Covering the storm itself is just the beginning

August 29, 2017 01:30

Editor's note: WAFB-TV news director Robb Hays has been watching the aftermath of Hurricane Harvey, and remembering what happened when a big storm hit his own market a year ago. He sent along this list of list of ideas.

The August 2016 that damaged nearly 150,000 homes in WAFB-TV’s viewing area, led to months of flood-related reports by our station. Our viewers were hungry for any and all information that we could provide. Here are some of the lessons learned:
 
During the storm
 
  • We had representatives from FEMA and NFIP (National Flood Insurance Program) in our studio to take viewer calls. Our phones rang non-stop and our viewers were very thankful for the longer-form method of getting information.
  • Drone footage is absolutely perfect for capturing flooding, much better than chopper footage. Try to shoot drone footage of multiple neighborhoods/communities and post that full video to digital platforms with clear labels on each.
  • Put out a call among your staff (and family and friends) to find boat owners you can hire to get footage of the flooding. The problem with hopping on a rescue boat is that your crew will often be taking up space that could be used to put more victims in the boat. Be sure that you have life jackets for your crews.
  • Many people evacuate without their pets. As animal rescue groups go out to help, they come across some incredible images. Contact those groups now and ask them to shoot video with their phones and email it to you. Remind them to hold their phone horizontally!
Gutting and rebuilding phase – advice for victims
 
  • These items quickly became scarce during the August 2016 Louisiana flood:  Bubble wrap, heavy-duty trash bags, plastic storage containers, bleach, surgical masks.
  • Be sure to wear a surgical type mask during all demolition.
  • Make sure your tetanus vaccine is up-to-date.
  • Take detailed photos of all damage.
  • If you are removing sheetrock, try to cut the sheetrock that’s to be removed to be the same size as a standard piece of sheetrock. That way, you can easily install a full replacement sheet and not have to worry about cutting as much. After wet sheetrock and insulation is pulled, you MUST WAIT for the wall to dry. You will want to use a meter to test for proper dryness before installing new insulation and sheetrock.
  • You should gut your home as quickly as possible to prevent mold.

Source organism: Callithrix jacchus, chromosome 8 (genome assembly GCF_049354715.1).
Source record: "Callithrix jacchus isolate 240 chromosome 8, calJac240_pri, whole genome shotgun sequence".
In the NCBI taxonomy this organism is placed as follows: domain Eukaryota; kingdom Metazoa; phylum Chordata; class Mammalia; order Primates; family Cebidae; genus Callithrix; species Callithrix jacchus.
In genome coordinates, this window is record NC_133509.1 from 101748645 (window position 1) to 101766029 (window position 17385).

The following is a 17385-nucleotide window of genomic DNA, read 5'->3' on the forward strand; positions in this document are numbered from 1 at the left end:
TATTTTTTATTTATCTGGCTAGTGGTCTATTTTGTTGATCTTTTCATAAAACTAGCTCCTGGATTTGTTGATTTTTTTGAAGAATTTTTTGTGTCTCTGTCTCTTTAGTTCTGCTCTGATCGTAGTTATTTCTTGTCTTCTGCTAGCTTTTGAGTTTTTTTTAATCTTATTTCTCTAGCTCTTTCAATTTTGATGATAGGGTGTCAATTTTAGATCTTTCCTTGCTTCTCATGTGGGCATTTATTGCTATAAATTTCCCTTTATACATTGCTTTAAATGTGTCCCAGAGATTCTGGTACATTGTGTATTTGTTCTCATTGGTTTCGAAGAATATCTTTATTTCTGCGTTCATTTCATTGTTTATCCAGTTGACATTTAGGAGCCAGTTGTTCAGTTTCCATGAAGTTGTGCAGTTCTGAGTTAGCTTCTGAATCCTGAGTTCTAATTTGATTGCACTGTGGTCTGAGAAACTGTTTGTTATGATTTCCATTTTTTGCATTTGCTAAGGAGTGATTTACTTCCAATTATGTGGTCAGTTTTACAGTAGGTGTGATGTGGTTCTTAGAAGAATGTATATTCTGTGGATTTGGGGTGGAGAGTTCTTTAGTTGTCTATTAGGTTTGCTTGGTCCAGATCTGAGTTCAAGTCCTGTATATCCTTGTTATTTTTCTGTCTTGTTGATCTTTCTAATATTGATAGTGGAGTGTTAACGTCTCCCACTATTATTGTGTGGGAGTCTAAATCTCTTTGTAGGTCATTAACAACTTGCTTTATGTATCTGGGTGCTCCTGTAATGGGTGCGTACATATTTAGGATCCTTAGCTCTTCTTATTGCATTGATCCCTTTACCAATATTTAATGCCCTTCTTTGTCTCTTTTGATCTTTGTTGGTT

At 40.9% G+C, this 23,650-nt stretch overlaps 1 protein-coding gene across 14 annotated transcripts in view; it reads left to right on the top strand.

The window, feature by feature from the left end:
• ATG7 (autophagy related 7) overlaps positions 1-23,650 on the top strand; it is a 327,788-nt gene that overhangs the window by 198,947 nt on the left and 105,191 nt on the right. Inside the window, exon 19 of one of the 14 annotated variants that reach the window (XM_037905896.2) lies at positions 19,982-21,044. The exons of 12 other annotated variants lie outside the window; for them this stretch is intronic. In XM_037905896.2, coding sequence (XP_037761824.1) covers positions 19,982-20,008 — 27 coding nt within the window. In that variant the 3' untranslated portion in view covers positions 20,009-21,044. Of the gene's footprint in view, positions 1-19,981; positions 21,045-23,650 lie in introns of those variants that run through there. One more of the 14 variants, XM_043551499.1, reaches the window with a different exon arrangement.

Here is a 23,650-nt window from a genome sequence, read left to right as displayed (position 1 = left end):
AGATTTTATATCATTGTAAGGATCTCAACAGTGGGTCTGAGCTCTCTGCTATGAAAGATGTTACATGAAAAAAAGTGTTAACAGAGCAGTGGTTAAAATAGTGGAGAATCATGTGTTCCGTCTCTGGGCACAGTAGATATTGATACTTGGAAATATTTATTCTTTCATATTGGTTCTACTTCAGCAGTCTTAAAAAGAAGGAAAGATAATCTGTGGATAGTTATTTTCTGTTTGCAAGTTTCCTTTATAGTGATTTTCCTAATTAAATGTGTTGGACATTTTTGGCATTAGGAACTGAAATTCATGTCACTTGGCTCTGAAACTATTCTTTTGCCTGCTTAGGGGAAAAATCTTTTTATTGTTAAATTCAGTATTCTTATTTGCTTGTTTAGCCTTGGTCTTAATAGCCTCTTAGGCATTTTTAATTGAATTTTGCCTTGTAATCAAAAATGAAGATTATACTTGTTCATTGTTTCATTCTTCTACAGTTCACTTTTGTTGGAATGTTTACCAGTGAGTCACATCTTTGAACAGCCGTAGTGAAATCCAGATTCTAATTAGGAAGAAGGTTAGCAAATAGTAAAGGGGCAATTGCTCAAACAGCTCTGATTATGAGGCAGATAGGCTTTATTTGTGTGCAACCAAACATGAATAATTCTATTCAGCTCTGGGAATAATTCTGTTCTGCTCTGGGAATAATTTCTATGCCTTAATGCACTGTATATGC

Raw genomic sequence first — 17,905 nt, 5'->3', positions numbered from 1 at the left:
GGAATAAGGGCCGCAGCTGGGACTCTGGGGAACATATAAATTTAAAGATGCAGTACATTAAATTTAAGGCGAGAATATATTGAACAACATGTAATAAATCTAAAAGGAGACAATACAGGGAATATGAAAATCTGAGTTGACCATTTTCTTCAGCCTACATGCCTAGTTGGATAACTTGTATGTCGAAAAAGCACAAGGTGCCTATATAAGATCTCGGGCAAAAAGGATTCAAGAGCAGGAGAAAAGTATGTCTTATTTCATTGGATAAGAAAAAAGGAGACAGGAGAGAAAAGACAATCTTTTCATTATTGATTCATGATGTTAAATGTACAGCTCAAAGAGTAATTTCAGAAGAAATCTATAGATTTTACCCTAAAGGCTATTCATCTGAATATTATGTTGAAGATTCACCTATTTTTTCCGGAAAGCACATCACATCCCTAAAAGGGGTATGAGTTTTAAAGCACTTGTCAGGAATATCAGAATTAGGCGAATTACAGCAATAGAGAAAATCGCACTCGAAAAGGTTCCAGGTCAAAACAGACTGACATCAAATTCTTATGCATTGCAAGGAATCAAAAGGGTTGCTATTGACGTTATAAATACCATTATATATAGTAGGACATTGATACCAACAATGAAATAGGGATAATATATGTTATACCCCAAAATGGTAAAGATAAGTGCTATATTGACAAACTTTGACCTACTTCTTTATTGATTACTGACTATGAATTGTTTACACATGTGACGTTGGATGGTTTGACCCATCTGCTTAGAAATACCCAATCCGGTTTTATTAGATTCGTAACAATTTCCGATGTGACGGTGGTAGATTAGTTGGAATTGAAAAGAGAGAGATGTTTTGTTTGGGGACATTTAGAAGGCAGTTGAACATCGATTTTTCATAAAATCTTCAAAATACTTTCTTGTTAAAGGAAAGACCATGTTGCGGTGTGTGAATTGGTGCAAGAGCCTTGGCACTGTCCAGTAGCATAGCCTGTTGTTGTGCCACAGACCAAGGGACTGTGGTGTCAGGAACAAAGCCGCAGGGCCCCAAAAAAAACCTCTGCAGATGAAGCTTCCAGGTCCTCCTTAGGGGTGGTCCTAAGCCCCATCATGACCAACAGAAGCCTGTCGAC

• If you have flood insurance, DO NOT start rebuilding your home on your own without prior approval from your insurance company. (Gutting is fine). We had many instances in Louisiana where people rebuilt themselves thinking they’d be easily reimbursed. But, most insurance and mortgage companies require that the work be done by a licensed contractor.
  • Replacement doors (bedroom, bathroom, etc.) quickly became very hard to find.
  • The single biggest holdup among Louisiana flood victims was getting cabinets made and installed. Many of the local cabinet makers flooded themselves, only adding to the delays.
  • Check your contractor’s references. Hundreds of people in Louisiana, who’d already lost so much in the flood, lost their money to contractors who did not complete the work.
Post-storm story ideas
 
  • Once FEMA starts dispersing money, you’ll likely find homes in a single neighborhood that sustained almost identical damage. However, their FEMA payouts end up being much different. Do a story comparing three-or-four homes in the same area. The typical cap for FEMA payouts is around $34,000. Some homes get the max while others get only a fraction of that.
  • Get with a contractor and go into a gutted home for an explainer piece on how to do it.
  • How do your restore water damaged photos? What about antique furniture?
About a month after the event, your staff will grow tired of covering “the flood.” Don’t let that stand in your way of continuing your coverage. Your viewers are looking to you to keep them informed.


Does your station have a storm coverage plan? Send it to news@rtdna.org and we'd be happy to include it in our list of newsroom resources.